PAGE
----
What you need to know
Sales managers direct organizations’ sales teams. They set sales goals, analyze data, and develop training programs for organizations’ sales representatives.
Sales managers often are required to travel. Most sales managers work full time, and they often have to work additional hours on evenings and weekends.
Some of the things a sales manager might do:
- Resolve customer complaints regarding sales and service
- Prepare budgets and approve expenditures
- Monitor customer preferences to determine the focus of sales efforts
- Analyze sales statistics
- Project sales and determine the profitability of products and services
- Determine discount rates or special pricing plans
- Develop plans to acquire new customers or clients through direct sales techniques, cold calling, and business-to-business marketing visits
- Assign sales territories and set sales quotas
- Plan and coordinate training programs for sales staff
- Analytical skills: Sales managers must collect and interpret complex data to target the most promising geographic areas and demographic groups, and determine the most effective sales strategies.
- Communication skills: Sales managers need to work with colleagues and customers, so they must be able to communicate clearly.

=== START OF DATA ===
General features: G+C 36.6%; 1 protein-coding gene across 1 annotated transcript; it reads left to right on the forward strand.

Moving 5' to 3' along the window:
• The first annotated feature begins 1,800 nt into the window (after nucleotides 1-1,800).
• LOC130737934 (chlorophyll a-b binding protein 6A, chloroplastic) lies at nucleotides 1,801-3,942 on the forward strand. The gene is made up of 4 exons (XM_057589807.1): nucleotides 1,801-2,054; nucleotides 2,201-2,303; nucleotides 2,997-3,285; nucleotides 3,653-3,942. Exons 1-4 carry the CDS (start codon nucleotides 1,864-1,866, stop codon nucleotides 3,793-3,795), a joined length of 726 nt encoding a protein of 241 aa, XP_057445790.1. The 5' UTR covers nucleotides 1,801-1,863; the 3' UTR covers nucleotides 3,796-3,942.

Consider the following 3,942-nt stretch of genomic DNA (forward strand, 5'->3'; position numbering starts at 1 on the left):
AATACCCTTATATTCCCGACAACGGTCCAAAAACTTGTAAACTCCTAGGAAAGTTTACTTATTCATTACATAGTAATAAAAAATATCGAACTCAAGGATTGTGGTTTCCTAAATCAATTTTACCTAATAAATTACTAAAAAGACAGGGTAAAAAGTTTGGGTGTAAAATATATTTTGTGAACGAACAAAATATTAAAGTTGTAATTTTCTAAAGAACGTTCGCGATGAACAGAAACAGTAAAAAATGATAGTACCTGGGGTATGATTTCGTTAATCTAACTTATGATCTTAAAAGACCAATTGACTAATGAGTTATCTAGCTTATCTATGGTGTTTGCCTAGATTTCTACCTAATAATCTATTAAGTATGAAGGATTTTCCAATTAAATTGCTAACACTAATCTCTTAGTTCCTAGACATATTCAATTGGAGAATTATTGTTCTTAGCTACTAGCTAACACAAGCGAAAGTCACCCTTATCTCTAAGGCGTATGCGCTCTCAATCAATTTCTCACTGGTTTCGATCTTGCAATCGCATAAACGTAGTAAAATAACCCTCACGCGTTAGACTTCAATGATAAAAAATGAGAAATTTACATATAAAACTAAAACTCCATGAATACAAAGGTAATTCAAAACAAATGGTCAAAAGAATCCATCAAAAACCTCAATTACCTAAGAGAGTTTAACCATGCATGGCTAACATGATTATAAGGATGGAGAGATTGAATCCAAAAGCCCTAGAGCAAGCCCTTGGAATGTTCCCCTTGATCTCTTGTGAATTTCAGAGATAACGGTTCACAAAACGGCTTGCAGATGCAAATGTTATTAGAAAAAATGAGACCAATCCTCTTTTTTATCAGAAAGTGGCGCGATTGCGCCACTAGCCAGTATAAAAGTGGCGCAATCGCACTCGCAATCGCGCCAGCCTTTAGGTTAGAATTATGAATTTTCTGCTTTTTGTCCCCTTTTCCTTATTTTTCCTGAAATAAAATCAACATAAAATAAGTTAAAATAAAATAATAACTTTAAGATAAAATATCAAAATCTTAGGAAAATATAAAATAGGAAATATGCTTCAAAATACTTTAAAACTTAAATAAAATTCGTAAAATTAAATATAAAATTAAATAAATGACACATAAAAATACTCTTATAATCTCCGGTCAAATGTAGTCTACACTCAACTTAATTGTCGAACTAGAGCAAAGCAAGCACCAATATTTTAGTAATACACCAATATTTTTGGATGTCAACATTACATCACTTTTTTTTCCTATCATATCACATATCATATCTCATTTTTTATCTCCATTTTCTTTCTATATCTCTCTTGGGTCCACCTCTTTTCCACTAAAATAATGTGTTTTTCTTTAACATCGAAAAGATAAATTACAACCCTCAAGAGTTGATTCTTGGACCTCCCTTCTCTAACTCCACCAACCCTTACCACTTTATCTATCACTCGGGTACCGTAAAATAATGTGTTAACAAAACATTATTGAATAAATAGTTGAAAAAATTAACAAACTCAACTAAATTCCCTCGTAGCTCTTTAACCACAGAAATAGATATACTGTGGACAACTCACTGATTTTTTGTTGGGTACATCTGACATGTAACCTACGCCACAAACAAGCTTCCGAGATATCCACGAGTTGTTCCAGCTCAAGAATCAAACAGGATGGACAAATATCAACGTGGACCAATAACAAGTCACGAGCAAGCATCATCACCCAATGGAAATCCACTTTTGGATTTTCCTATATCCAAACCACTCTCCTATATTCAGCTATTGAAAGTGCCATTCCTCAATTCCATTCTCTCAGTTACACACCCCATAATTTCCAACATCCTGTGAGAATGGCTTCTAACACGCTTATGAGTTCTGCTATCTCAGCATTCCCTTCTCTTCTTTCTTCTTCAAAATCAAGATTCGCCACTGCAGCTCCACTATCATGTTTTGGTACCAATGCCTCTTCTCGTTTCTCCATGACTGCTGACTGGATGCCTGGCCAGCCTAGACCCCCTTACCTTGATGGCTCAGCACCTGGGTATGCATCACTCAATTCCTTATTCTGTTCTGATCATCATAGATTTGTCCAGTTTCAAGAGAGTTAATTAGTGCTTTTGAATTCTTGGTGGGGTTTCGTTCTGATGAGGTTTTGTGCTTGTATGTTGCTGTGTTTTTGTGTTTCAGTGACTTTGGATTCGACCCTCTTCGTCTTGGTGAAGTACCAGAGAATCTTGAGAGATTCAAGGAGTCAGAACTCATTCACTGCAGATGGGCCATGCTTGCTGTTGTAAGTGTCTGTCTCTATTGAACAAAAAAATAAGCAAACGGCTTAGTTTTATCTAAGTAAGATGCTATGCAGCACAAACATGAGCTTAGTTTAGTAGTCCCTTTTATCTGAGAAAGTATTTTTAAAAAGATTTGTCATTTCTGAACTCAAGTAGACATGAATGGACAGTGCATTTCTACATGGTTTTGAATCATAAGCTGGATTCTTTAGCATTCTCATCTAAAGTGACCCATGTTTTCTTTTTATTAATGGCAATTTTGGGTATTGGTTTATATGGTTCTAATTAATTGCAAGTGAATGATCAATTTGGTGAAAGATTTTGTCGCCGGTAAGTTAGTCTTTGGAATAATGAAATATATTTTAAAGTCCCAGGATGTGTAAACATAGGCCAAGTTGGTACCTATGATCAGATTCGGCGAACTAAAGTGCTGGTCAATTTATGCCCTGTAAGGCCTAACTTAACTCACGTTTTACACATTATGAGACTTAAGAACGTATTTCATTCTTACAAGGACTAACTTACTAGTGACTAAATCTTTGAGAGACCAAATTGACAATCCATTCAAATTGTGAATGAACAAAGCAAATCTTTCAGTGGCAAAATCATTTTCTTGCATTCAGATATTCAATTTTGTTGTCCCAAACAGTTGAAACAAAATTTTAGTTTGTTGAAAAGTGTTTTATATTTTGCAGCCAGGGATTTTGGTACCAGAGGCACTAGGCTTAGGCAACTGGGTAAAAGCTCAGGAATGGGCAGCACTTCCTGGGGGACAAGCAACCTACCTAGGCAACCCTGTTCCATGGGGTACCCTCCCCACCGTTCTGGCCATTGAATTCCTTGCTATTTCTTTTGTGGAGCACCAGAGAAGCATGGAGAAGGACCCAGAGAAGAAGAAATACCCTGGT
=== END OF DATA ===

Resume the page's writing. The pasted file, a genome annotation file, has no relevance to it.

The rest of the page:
- Customer-service skills: When helping to make a sale, sales managers must listen and respond to the customer’s needs.
- Leadership skills: Sales managers must be able to evaluate how their sales staff performs and must develop strategies for meeting sales goals.
The average pay for sales managers in the United States ranges from $58,940 to more than $208,000 as of May 2018.
The specific pay depends on factors such as level of experience, education and training, geographic location, and specific industry.
Employment of sales managers is projected to grow 7 percent from 2016 to 2026, about as fast as the average for all occupations.
Online shopping is expected to continue to increase, meaning more sales will be completed without a sales worker involved in the transaction. However, “brick and mortar” retail stores also are expected to increase their emphasis on customer service as a way to compete with online sellers. Because sales managers will be needed to direct and navigate this mix between online and brick-and-mortar sales, sustained demand is expected for these workers.
Sales managers are typically required to have a bachelor’s degree, although some positions may only require a high school diploma. Courses in business law, management, economics, accounting, finance, mathematics, marketing, and statistics are advantageous.
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